06 October. Friday, Week 26

Saint Bruno, priest (opt mem.)

1st Reading: Baruch 1:15-22

From our time in Egypt until now, we have disregarded the voice of the Lord

The Lord our God is in the right, but there is open shame on us today, on the people of Judah, on the inhabitants of Jerusalem, and on our kings, our rulers, our priests, our prophets, and our ancestors, because we have sinned before the Lord. We have disobeyed him, and have not heeded the voice of the Lord our God, to walk in the statutes of the Lord that he set before us.

From the time when the Lord brought our ancestors out of the land of Egypt until today, we have been disobedient to the Lord our God, and we have been negligent, in not heeding his voice. So to this day there have clung to us the calamities and the curse that the Lord declared through his servant Moses at the time when he brought our ancestors out of the land of Egypt, to give to us a land flowing with milk and honey. We did not listen to the voice of the Lord our God in all the words of the prophets whom he sent to us, but all of us followed the intent of our own wicked hearts by serving other gods and doing what is evil in the sight of the Lord our God.

Gospel: Luke 10:13-16

Tyre and Sidon would have repented, had they seen the miracles done by Jesus

Jesus said: “Woe to you, Chorazin! Woe to you, Bethsaida! For if the deeds of power done in you had been done in Tyre and Sidon, they would have repented long ago, sitting in sackcloth and ashes. But at the judgment it will be more tolerable for Tyre and Sidon than for you. And you, Capernaum, will you be exalted to heaven? No, you will be brought down to Hades.

“Whoever listens to you listens to me, and whoever rejects you rejects me, and whoever rejects me rejects the one who sent me.”


Hope, in face of apparent failure

Today’s words from Baruch date to the Babylonian exile (587-539 B.C.), and the context for his sermon was the autumnal feast of Tabernacles. A collection was being taken up, to be sent to Jerusalem for temple sacrifices and to help the poor in the holy city. The feast of Tabernacles was originally a week of great rejoicing. During the exile, however, and in the postexilic period, the joy was tinged with sorrow, for the contrast between what the feast celebrated and the harsh reality of life. In Ezra’s day the people needed to be encouraged, “Do not be sad this day, for rejoicing in the Lord must be your strength” (Neh 8:9-10). Baruch insists that their present sorrow is the people’s fault, not God’s. “We have disobeyed him, and have not heeded the voice of the Lord our God.” Yet the same merciful God of the exodus is with us today. What they need is to repent, to reform, to set their faces towards good inspirations and yes, most of all to have hope.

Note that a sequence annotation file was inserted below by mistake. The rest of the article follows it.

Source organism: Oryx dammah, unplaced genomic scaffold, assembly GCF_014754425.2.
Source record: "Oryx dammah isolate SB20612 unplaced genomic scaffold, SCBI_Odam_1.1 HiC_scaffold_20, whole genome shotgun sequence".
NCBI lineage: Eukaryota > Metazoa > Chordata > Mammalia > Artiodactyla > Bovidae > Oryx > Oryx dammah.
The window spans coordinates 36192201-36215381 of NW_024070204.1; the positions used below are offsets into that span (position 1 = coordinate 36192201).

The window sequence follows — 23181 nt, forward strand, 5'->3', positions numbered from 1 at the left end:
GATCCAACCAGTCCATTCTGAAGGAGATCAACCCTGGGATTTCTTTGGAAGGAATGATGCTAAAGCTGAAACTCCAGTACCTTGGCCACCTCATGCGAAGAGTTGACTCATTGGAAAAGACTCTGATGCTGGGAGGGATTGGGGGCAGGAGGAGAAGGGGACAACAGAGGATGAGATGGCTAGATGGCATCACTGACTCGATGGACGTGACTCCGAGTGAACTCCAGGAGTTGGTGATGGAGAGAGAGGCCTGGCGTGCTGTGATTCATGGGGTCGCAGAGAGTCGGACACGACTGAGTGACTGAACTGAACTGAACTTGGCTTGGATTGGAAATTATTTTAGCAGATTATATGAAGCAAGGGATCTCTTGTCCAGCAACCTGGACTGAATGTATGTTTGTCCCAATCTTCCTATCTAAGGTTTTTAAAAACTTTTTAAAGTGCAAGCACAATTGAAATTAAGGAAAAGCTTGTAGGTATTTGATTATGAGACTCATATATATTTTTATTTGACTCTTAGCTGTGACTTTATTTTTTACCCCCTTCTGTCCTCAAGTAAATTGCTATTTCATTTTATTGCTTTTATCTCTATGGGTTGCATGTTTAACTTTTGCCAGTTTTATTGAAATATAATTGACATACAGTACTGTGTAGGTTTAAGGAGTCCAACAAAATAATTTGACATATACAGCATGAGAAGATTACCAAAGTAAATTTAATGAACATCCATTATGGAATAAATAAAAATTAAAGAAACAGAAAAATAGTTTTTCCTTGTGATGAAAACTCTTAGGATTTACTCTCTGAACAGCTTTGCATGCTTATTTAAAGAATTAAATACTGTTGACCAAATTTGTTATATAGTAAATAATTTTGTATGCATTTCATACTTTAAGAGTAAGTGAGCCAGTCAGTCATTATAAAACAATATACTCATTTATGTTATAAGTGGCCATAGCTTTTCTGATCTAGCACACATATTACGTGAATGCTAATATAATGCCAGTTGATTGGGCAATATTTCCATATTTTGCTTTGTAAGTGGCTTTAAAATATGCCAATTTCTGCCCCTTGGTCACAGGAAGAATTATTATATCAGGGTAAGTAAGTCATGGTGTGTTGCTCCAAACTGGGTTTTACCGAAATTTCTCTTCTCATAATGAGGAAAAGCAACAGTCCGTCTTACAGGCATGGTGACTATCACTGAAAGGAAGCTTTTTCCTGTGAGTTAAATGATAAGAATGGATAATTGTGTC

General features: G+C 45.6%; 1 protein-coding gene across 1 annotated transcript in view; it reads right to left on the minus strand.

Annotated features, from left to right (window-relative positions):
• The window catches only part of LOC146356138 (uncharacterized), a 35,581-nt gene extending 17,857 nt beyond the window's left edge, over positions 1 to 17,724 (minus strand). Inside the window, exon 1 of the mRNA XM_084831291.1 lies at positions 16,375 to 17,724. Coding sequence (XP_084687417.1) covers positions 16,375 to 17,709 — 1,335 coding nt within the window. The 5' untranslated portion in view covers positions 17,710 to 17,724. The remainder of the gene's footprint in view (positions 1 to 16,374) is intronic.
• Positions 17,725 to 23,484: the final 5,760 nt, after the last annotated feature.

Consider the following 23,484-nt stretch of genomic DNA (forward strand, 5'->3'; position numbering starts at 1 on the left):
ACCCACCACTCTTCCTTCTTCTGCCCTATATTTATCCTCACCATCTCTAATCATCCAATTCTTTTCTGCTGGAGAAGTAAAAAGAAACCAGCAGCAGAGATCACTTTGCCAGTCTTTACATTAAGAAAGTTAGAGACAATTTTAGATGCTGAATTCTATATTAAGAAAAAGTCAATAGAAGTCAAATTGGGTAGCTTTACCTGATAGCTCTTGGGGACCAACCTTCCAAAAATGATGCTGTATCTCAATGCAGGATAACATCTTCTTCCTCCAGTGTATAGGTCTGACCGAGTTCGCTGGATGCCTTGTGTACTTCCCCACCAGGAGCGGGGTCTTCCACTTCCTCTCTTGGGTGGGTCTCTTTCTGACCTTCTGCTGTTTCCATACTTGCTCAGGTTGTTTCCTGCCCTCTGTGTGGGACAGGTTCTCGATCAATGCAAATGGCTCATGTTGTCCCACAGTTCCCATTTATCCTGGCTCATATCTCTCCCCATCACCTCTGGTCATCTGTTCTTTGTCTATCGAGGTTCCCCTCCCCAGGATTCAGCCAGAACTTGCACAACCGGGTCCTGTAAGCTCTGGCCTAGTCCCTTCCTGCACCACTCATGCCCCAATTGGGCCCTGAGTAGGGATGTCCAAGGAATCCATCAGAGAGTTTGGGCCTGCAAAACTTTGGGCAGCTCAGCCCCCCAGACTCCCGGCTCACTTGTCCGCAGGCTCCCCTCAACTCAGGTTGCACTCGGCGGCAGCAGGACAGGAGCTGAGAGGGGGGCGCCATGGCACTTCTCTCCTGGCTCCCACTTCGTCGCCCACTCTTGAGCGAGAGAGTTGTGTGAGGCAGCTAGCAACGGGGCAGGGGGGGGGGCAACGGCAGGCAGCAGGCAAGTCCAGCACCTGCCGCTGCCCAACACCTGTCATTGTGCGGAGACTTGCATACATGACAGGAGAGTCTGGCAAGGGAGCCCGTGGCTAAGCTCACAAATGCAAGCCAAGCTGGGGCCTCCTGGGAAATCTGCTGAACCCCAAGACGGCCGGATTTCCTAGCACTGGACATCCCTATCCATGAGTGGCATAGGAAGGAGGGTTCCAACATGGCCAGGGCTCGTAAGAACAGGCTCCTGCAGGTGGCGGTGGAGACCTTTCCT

We too tend to question God’s wisdom, the ways of Providence in our own lives. Yet God’s word reminds us how much we belong to God’s family. Like Moses in the desert, we have experienced the goodness, even the miracles of God. In the gospel, Jesus reminds us again of God’s power and holds out to us the prospect of a better life, transformed by his presence.

Appreciating his presence

Our Lord laments the fact that the people of the towns of Chorazin and Bethsaida did not appreciate all that he had done among them. They were indifferent to the God’s gracious works in their midst, and were not in any way moved by them to turn to a better life. We too can sometimes miss the signs of God’s grace among us. Grace might take the form of an unexpected kindness shown to us, an invitation we receive that we had not expected, a word of appreciation or support at a time when it was needed, a positive and willing response to a request that we’ve made.

The Lord comes to us especially in and through his followers, in and through each other in the church. As he says in today’s gospel, “Anyone who listens to you listens to me.” We don’t always recognize the ways in which the Lord touches our lives. We don’t always notice the Lord passing by and gracing us in different ways. At the end of our day, it can be good to look back over that day and to notice where and how the Lord has been gracing us with his presence, and then to quietly give thanks for that.

Saint Bruno, priest, founder of the Carthusians

Bruno of Cologne, Germany (1035-1101) studied and was ordained in Paris. For some years he was a celebrated teacher at Reims, and served a close advisor to Pope Urban II. Refusing the offer of a bishopric he spent some time with the hermits who were later to form the Carthusians. In 1084 with six of his companions he went to Grenoble, whose bishop assigned them to a secluded place named Chartreuse in the lower French Alps where they founded the first Carthusian monastery.

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